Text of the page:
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Suspect In Turkey's Deadly Nightclub Attack Confesses, Officials Say


After more than two weeks, a manhunt in Turkey is over. Overnight, police captured the main suspect in a deadly attack at an Istanbul nightclub. The suspect is described as a native of Uzbekistan and a supporter of ISIS.

Here's NPR's Peter Kenyon in Istanbul.

PETER KENYON, BYLINE: After a search that led to central Anatolia and the Aegean coast, police and intelligence forces tracked the suspected nightclub shooter to a suburb of Istanbul Monday night. A photo released by police showed a man with a bruised face, who was described as an Uzbek national named Abdulgadir Masharipov. Turkey's prime minister said the suspect was being questioned by police. He described the capture as a big step for everyone. Istanbul Governor Vasip Sahin briefed reporters on the capture. He's heard here through an interpreter.


VASIP SAHIN: (Through interpreter) The Istanbul Security Directorate has carried out some diligent work regarding the perpetrator. And tonight, during an operation in the district of Esenyurt, the perpetrator of this heinous attack has been captured.

KENYON: Sahin says police believe they have the right man, having obtained a confession and evidence that points to his being the gunman.


SAHIN: (Through interpreter) The terrorist has admitted to his crime. And his fingerprints also matched those found on the scene.

KENYON: Sahin says Masharipov was born in whose Uzbekistan in 1983. Turkish officials described the attack as professionally carried out. And Sahin says the information they have on Masharipov suggests he was capable of such an attack.


SAHIN: (Through interpreter) He's received training in Afghanistan and speaks four languages - a terrorist that has been well brought up.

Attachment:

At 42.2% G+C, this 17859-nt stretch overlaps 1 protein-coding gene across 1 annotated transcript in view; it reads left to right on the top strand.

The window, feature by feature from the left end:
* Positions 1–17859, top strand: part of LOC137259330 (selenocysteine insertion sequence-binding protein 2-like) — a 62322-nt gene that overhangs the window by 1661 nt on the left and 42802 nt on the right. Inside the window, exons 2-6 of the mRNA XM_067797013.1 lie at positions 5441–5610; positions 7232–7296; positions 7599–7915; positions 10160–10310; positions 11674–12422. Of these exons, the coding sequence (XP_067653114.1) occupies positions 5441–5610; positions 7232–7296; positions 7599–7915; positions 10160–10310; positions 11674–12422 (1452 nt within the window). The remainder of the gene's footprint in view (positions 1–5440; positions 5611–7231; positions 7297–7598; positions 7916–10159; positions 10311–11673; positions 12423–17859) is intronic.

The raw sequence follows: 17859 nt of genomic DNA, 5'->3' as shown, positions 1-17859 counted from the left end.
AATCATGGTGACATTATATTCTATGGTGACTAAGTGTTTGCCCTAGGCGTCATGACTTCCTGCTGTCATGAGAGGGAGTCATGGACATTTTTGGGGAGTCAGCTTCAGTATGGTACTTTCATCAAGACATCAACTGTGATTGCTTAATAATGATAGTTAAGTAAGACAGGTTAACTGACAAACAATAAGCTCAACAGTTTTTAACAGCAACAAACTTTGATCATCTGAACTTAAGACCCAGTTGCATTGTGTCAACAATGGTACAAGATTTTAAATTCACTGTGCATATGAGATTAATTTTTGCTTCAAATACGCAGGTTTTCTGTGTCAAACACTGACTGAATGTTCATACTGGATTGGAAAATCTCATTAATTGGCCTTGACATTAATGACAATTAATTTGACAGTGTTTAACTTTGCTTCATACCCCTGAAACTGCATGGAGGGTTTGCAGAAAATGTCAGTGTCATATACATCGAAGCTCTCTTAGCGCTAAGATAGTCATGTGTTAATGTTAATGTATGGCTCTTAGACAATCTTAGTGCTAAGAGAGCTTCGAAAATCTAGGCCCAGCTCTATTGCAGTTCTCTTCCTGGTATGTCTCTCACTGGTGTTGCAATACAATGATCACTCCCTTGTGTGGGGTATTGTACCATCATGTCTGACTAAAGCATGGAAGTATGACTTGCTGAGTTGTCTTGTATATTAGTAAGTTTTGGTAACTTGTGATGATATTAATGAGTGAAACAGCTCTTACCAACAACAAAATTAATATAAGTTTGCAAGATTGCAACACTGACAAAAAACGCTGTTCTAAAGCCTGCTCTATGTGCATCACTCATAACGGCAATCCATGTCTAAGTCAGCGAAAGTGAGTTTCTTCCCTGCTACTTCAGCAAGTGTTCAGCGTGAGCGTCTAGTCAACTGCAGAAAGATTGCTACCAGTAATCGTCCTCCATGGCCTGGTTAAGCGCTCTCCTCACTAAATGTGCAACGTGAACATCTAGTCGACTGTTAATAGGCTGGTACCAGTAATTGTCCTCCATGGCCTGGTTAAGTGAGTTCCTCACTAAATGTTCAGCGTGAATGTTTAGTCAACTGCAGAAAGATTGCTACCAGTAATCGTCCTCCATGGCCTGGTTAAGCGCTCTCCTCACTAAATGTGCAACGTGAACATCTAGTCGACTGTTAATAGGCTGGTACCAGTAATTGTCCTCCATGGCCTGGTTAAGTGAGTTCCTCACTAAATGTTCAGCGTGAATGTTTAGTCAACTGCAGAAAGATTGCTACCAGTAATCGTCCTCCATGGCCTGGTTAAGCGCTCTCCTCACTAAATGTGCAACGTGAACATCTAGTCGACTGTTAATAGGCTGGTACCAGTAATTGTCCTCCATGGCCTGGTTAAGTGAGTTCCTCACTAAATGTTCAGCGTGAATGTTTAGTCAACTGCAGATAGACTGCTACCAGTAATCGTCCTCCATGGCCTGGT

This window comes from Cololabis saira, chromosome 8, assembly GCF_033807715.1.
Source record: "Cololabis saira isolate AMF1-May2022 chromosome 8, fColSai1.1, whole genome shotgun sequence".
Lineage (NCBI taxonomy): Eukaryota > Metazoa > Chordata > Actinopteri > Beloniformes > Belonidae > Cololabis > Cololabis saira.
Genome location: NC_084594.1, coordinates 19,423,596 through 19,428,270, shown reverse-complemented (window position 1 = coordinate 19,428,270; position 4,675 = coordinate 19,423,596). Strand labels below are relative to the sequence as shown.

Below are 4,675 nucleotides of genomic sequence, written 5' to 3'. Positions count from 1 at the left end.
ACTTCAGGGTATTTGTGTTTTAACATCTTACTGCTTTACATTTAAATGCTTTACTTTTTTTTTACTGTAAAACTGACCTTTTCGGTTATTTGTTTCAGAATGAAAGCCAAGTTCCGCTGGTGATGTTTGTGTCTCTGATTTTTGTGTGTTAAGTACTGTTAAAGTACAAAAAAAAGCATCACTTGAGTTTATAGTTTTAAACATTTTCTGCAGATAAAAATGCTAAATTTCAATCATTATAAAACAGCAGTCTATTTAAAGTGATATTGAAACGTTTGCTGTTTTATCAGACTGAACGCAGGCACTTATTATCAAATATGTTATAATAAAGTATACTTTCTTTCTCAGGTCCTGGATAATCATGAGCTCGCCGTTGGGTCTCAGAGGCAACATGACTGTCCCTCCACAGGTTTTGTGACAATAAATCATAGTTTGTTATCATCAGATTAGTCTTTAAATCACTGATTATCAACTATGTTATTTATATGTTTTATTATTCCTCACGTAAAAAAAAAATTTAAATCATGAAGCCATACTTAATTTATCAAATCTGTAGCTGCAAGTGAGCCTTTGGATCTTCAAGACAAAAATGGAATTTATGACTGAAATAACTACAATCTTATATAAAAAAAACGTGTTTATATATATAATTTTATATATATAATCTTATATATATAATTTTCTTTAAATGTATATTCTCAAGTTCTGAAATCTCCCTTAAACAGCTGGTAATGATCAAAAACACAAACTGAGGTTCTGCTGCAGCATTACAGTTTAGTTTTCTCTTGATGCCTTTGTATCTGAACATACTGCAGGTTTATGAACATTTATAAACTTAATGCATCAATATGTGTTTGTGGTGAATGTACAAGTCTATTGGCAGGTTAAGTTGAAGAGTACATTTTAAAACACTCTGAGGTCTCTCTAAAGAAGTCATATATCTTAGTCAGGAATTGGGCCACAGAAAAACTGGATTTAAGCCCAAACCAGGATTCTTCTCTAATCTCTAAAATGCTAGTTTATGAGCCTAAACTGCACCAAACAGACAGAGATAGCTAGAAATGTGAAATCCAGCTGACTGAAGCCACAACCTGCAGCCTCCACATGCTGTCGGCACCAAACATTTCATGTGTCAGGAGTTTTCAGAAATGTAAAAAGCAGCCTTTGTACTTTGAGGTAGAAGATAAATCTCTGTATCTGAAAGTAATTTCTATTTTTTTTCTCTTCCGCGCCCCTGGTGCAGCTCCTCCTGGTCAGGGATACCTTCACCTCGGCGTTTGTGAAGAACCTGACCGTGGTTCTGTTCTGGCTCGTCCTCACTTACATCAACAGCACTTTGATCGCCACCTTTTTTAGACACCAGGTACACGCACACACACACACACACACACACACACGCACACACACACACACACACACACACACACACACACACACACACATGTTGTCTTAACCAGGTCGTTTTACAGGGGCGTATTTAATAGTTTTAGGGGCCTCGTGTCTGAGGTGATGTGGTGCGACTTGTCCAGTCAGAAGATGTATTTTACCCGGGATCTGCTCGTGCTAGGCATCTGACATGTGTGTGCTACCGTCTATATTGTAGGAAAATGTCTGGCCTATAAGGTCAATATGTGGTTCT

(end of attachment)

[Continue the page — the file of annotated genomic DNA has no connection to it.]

KENYON: The governor described an exhaustive manhunt involving the viewing of some 7,200 hours of video footage and the use of 2,000 police officers supported by Turkish intelligence. One-hundred-fifty raids netted 50 detainees. Two were arrested to face charges. The governor added that authorities consider Masharipov an ISIS terrorist, though the exact link remains unclear. Sahin uses the acronym Daesh, another way of referring to Islamic State.


SAHIN: (Through interpreter) Can we say that he is a Daesh terrorist now? Yes. Well, at least it's clear that this has been done in the name of Daesh.

KENYON: The attack shocked Turkey's largest city, targeting unarmed civilians out celebrating the new year at an upscale Istanbul nightclub overlooking the Bosphorus Strait. The gunman sprayed bullets around the club, killing 39 people - mostly foreigners - and wounding dozens more. He fled in the chaos that followed. State media say the suspect eluded police at least four times before finally being captured, and there was speculation he might have fled the country.

In an online message, ISIS called the gunman a heroic soldier who had attacked those celebrating what it called a pagan holiday. Turkish officials say it was likely a response to Turkey's military operations in northern Syria. Istanbul Governor Sahin says the suspect is being questioned, in particular about possible accomplices and about any other attacks that may be planned in Turkey. Peter Kenyon, NPR News, Istanbul. Transcript provided by NPR, Copyright NPR.

Peter Kenyon is NPR's international correspondent based in Istanbul, Turkey.